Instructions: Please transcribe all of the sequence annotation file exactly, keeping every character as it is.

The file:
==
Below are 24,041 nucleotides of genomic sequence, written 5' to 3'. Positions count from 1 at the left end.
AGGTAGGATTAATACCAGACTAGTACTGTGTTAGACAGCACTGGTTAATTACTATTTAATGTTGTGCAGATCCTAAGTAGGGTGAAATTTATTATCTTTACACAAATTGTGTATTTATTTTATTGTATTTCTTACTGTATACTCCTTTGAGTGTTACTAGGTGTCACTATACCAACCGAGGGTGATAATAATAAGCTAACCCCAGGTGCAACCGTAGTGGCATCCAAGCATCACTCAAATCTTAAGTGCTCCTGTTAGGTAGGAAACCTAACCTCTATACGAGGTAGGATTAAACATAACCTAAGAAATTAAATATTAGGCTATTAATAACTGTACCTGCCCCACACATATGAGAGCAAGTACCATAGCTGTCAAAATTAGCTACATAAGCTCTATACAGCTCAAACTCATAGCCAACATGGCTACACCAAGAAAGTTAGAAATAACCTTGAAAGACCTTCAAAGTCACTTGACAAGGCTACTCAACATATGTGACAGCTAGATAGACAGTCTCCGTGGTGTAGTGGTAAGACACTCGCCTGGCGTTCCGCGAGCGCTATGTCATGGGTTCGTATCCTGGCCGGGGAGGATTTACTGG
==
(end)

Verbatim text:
Below are 24,041 nucleotides of genomic sequence, written 5' to 3'. Positions count from 1 at the left end.
AGGTAGGATTAATACCAGACTAGTACTGTGTTAGACAGCACTGGTTAATTACTATTTAATGTTGTGCAGATCCTAAGTAGGGTGAAATTTATTATCTTTACACAAATTGTGTATTTATTTTATTGTATTTCTTACTGTATACTCCTTTGAGTGTTACTAGGTGTCACTATACCAACCGAGGGTGATAATAATAAGCTAACCCCAGGTGCAACCGTAGTGGCATCCAAGCATCACTCAAATCTTAAGTGCTCCTGTTAGGTAGGAAACCTAACCTCTATACGAGGTAGGATTAAACATAACCTAAGAAATTAAATATTAGGCTATTAATAACTGTACCTGCCCCACACATATGAGAGCAAGTACCATAGCTGTCAAAATTAGCTACATAAGCTCTATACAGCTCAAACTCATAGCCAACATGGCTACACCAAGAAAGTTAGAAATAACCTTGAAAGACCTTCAAAGTCACTTGACAAGGCTACTCAACATATGTGACAGCTAGATAGACAGTCTCCGTGGTGTAGTGGTAAGACACTCGCCTGGCGTTCCGCGAGCGCTATGTCATGGGTTCGTATCCTGGCCGGGGAGGATTTACTGG